What however could potentially ruin this arrangement, is if Russia, through the mysterious way in which she fashions her internal arrangements, especially on energy policy in particular, and foreign investment in general, completely alienates Western and especially West European major investors. The maneuvers around both Sakhalin projects are hardly the best advertisement for Russia’s reliability as an energy partner for both Europe and Japan. Particularly since the Byzantine nature of the decision-making in the Kremlin on energy issues, leave a lot to be desired. No doubt with a mind to reassure his Western European interlocutors in particular, Putin, has, emphasized the ‘reliability’ of Russia as an energy supplier and has signed on Friday in Paris, two projected commercial projects with French concerns, worth upwards of 10 Billion dollars. Additionally, Putin has made verbal attempts to co-operate with the USA, on the Persian issue, even floating the idea on the 16th of this month, that Russia would, if need be, agree to vote for sanctions at the UN Security Council. And, while the Bush regime’s attempts at promoting (mostly rhetorically these days), a ‘democratic transformation’, in Russia’s ‘near abroad’, has been viewed by the Moscow in entirely unfriendly terms, unless the USA, were to go beyond rhetoric, there seems to be an intelligent willingness, on Putin’s part, to ignore mere words, and focus the reality of American policy. As Russian State Duma, Deputy Committee Chairman, Sergei Shishkarev has commented:
“Russia will continue to resist U.S. attempts to govern the world through democracy promotion and economic sanctions. But that does not mean that Russia will mount an across-the-board challenge to U.S. interests. Instead it will apply a policy of selective containment and selective engagement on differing international issues”
(8th September 2006 in

Of course, if the more antagonistic elements in the American administration, were to have their way, and say, attempt to back Georgia, in its (so far diplomatic) conflict with Russia, over the breakaway Georgian province of South Ossetia, than all bets would indeed be off. Currently Russian policy is thoroughly anti-Georgian, and any attempt by Washington to back Georgia, even rhetorically, would be seen in Russia as an attempt to interfere in a vital Russian interest (see Sergei Blagov’s 18 September article in . To expect any Russian co-operation in such an atmosphere, on almost any issue, least of all vis`-a-vis Persia, would be completely illusory (see George Perkovich’s comments on the 28th of August, in Currently, Bush and Rice, appear to recognize the value of co-operating with Putin, notwithstanding the occasional bumps in the road, so far. The fact that they gave no thought to boycotting the G-8 Summit in Saint Petersburg, is on indication of that. One only hopes that they will see clear to not lose sight of that fact, both for securing American interests, and for Russia’s own future development.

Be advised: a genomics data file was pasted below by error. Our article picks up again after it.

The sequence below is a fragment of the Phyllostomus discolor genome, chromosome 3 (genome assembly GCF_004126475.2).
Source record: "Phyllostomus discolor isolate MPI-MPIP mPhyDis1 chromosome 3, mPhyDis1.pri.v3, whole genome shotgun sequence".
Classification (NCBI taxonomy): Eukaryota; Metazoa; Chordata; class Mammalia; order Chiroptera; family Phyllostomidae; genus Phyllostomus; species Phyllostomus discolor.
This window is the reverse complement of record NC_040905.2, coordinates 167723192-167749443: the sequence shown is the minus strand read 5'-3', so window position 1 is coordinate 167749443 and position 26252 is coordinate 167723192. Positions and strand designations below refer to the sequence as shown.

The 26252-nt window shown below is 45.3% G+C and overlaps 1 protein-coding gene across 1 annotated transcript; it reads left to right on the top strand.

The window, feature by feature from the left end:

Thursday, September 21, 2006


Believe it or not, and for those of us, such as myself, who are ultra-skeptical of the Bush regime, it is difficult not to be more than a bit skeptical (which is not to say that I am an adherent of the monkey-like antics of a Chavez, as per his comments of the 20th in New York…), when one finds that Washington has to one’s great surprise behaved in intelligent fashion, the recent news out of New York, is most refreshing indeed. As per the Financial Times (, on two critical fronts, there has been a very useful and important, rapprochement, between not only Washington and the European powers (plus Russia), but, also a willingness to grant some needed concessions to two entities (Hamas and Persia) that are regularly lambasted by the former.